It further claimed that several Hindu temples have existed on the site in the past and have been destroyed and rebuilt over the years. That was until, as the application claims, Mughal emperor Aurangzeb destroyed the temple in the 1600s to build the Gyanvapi mosque.
The case before the Supreme Court
The Anjuman Intezamia Masjid committee – the caretaker committee of Gyanvapi mosque – had moved the Supreme Court, challenging the decision of the Allahabad high court wherein it refused to stay the inspection and video survey of the mosque premises, order by the Varanasi court of Civil Judge Diwakar.
During the hearing in the top court on May 17, Huzefa Ahmadi, counsel for the Masjid committee, sought for a status quo – as it was before the petitioner’s suit was accepted – to be ordered. He cited the Places of Worship Act to contend that the order to survey the mosque and all subsequent orders in the case were bad in law and violative of previous judgements of the top court.
Ahmadi also took objection to how the discovery of the supposed ‘shivling’ was made known to the court; not through an official report but from the word of the petitioner’s lawyer.
Solicitor general Tushar Mehta, appearing for the state of Uttar Pradesh, asked the court not to immediately pass an order on the matter and sought time to get instructions.
The Supreme Court, however, passed an interim order wherein it directed the authorities to protect the ‘shivling’ and the site where it was discovered, but to do so without impeding the access to the mosque or the religious observances of the Muslim devotees.
While the bench of Justices D.Y. Chandrachud and P.S. Narasimha used the blanket term “religious observances”, Ahmadi requested that the act of wazu be categorically mentioned, since the ‘shivling’ was supposedly found in a pond meant for that purpose.
Muslim groups allege conspiracy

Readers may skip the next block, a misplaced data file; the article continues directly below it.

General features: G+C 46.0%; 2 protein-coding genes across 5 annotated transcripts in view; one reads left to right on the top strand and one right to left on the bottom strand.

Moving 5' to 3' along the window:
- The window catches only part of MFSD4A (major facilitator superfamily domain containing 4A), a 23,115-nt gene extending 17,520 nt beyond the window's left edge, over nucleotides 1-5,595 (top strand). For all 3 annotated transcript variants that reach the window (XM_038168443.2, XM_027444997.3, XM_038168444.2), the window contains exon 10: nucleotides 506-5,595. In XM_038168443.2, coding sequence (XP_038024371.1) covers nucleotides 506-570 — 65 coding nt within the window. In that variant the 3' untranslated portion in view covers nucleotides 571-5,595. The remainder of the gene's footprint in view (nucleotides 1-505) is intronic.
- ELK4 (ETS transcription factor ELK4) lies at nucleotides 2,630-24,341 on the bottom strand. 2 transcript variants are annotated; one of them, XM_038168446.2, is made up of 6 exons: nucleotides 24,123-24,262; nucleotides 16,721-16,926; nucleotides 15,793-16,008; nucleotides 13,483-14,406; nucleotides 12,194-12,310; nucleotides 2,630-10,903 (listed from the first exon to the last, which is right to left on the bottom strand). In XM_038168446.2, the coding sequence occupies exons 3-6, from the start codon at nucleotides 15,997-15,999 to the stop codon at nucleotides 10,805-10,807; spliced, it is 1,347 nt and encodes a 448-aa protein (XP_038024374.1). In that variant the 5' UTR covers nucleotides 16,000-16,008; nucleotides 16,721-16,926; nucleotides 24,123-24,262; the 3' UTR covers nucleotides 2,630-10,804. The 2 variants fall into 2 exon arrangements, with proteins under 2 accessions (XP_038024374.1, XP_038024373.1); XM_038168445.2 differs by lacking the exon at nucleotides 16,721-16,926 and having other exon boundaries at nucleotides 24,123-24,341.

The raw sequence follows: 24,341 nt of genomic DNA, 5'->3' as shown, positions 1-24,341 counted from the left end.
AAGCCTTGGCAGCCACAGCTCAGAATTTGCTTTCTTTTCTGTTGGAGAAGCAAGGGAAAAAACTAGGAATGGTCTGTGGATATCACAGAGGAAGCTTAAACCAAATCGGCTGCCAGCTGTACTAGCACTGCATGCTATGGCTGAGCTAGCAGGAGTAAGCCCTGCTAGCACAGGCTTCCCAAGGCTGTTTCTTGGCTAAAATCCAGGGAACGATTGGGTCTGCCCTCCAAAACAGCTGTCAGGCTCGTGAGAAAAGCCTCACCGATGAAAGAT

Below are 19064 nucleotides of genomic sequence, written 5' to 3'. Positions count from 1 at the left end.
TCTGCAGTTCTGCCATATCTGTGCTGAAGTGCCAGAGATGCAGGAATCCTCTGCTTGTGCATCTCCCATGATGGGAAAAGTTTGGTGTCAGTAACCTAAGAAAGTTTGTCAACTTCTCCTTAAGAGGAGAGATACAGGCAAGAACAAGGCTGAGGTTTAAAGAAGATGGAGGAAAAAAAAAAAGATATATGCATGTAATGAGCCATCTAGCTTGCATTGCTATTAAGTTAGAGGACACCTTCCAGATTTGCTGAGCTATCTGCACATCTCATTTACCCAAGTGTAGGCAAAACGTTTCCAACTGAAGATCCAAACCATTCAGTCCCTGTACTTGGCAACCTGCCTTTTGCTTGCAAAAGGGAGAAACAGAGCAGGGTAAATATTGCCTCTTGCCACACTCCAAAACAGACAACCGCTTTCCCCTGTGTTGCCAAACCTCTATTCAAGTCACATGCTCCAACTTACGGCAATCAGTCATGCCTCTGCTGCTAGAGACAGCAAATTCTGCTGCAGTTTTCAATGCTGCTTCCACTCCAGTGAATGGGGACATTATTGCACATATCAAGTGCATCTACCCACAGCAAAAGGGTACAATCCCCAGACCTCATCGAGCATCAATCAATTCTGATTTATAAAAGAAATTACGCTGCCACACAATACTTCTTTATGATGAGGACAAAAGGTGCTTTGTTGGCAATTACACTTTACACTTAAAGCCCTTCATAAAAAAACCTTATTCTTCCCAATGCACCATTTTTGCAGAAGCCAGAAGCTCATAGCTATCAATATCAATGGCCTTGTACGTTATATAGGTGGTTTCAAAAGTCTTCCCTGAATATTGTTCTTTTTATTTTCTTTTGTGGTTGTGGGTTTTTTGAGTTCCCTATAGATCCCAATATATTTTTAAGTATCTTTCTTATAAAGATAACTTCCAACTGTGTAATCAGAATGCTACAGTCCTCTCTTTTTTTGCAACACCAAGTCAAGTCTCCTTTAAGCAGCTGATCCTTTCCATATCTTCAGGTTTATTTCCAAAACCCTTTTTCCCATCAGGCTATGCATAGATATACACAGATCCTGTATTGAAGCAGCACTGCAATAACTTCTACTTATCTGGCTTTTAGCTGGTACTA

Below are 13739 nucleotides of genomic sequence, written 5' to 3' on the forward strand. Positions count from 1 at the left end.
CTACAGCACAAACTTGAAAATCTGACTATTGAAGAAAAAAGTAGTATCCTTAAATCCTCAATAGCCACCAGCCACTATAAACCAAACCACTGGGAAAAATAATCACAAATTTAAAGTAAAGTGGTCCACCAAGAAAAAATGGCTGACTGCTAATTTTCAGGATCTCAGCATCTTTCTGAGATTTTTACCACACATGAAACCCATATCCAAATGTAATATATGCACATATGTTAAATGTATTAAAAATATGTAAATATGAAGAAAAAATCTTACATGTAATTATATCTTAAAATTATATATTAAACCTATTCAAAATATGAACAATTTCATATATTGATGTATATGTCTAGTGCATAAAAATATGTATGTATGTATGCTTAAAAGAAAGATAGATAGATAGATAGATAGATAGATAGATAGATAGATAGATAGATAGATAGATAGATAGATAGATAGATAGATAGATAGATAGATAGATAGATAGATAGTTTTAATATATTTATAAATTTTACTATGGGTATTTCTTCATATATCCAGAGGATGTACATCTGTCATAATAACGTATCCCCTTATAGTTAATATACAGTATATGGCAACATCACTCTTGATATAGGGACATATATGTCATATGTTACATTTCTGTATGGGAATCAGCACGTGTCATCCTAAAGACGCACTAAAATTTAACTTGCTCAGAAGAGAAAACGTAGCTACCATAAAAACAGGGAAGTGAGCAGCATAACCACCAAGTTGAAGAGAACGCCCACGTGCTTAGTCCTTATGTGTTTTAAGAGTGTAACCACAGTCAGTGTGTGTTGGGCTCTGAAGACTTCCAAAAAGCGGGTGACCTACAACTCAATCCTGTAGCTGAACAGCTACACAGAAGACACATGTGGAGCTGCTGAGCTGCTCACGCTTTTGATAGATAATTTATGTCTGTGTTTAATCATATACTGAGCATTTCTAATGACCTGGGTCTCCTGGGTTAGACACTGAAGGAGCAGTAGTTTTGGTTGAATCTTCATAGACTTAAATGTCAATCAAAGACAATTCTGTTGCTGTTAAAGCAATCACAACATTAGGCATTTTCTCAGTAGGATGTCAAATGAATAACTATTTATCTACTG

The All-India Muslim Personal Law Board (AIMPLB) has junked the VHP’s and the Hindu Sena’s claims, holding that the Gyanvapi mosque has always been a mosque.
AIMPLB general secretary Khalid Saifullah Rahmani has called the Hindu groups’ contentions a “conspiracy” and, according to The Hindu, said that a court, in 1937, had said that the mosque in question belonged to the Muslim Waqf.
Further, S. Farman Naqvi, the Masjid committee’s counsel in the Allahabad high court, said that the discovery of the ‘shivling’ cannot be considered evidence as it was submitted by the lawyer for the Hindu petitioners.
“It is not evidence just because the applicant is interpreting it in some way. It is to be decided by the court,” the newspaper quoted Naqvi as saying.
Senior advocate Ahmadi, during the Supreme Court hearing, had made this point as well. Moreover, there was a reported argument between the two parties in court regarding the manner in which the findings of the video survey were made public, even though the official report has not yet been submitted.
Following the argument, the Varanasi court sacked the survey’s advocate commissioner, Ajay Kumar Mishra, for having hired the videographer who reportedly leaked the information to the press.
An extension was also granted by the Varanasi court to the survey committee to submit its report, which was due on May 17.
The next date for hearing in the Supreme Court has been set for May 19.